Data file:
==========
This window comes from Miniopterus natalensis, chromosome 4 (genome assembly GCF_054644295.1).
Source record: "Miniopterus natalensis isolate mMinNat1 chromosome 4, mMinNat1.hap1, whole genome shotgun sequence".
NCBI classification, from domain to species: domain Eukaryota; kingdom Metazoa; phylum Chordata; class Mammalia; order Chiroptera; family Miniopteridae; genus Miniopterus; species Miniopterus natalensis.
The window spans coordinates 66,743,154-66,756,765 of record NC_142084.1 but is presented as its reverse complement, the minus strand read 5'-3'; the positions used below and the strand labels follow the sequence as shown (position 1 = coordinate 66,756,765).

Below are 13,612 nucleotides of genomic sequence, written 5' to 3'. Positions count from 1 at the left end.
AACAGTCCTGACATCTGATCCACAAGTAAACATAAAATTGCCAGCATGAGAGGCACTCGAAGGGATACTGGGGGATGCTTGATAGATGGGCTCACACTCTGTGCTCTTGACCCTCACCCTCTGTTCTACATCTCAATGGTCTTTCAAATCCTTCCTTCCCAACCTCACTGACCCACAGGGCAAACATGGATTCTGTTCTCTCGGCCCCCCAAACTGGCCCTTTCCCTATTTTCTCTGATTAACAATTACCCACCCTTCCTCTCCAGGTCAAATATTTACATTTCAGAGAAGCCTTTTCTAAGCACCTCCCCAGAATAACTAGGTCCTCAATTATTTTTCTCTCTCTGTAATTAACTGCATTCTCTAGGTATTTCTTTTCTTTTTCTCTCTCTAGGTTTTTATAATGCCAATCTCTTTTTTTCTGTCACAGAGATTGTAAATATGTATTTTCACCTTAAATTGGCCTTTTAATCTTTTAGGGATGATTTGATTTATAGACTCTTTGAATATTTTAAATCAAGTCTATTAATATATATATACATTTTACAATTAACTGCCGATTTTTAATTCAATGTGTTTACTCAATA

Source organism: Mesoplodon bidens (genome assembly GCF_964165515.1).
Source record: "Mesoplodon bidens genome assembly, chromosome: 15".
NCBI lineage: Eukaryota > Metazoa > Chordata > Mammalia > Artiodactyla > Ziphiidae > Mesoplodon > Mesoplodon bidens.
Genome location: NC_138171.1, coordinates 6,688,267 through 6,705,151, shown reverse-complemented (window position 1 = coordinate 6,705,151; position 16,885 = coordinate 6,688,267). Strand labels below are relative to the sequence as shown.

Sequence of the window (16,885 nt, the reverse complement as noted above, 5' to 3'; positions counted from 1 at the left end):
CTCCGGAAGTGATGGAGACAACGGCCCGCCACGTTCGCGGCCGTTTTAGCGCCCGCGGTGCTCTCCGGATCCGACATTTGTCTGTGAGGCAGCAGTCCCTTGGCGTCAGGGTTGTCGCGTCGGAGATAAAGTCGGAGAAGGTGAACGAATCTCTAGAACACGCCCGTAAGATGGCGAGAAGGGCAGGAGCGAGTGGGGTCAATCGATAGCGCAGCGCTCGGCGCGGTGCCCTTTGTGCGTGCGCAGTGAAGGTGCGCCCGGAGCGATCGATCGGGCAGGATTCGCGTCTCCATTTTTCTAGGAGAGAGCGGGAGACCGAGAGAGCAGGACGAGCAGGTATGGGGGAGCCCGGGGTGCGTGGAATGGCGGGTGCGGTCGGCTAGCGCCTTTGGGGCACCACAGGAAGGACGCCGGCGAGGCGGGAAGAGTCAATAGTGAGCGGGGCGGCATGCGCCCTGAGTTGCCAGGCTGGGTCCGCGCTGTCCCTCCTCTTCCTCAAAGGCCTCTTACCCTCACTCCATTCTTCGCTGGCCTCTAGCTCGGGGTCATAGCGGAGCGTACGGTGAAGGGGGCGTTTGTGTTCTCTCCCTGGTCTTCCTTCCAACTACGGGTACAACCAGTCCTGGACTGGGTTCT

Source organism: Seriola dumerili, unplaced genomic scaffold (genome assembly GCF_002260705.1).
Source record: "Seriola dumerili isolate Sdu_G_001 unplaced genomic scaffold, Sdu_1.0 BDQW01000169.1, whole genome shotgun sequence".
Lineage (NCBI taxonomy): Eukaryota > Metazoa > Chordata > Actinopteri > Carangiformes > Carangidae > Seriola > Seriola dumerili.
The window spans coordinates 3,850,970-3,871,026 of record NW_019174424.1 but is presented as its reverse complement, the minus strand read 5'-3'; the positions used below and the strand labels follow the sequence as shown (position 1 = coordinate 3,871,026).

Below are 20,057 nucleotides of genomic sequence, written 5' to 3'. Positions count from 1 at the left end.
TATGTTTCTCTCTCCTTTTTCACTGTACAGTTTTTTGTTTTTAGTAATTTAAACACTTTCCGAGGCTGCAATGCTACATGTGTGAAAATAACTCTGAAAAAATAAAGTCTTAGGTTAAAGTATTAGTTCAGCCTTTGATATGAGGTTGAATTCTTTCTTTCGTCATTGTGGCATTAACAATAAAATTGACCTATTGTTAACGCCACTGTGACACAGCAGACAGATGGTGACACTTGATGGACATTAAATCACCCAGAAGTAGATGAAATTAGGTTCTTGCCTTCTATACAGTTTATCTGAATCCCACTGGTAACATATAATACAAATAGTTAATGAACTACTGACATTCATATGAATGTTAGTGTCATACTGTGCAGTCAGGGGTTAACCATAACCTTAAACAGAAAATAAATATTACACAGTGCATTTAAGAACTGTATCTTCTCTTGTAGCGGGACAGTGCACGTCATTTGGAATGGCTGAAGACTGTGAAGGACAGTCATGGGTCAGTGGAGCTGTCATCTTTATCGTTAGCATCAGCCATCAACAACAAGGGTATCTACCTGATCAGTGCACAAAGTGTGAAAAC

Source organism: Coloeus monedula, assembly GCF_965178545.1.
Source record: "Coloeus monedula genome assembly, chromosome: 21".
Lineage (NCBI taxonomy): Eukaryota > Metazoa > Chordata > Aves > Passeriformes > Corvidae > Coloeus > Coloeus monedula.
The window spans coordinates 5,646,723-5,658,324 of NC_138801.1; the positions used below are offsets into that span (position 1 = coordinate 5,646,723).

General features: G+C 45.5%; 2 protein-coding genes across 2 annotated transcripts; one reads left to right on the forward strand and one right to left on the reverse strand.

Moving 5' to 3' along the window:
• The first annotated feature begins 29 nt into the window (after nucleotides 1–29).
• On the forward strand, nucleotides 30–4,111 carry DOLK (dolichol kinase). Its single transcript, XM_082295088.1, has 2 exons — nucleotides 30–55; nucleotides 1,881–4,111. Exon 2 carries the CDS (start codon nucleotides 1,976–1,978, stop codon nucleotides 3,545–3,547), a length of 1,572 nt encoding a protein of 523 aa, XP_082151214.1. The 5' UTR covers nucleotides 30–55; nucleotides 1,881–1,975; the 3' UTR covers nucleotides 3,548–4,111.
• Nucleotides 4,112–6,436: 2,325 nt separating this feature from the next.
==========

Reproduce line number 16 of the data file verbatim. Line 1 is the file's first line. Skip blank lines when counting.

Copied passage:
The window spans coordinates 3,850,970-3,871,026 of record NW_019174424.1 but is presented as its reverse complement, the minus strand read 5'-3'; the positions used below and the strand labels follow the sequence as shown (position 1 = coordinate 3,871,026).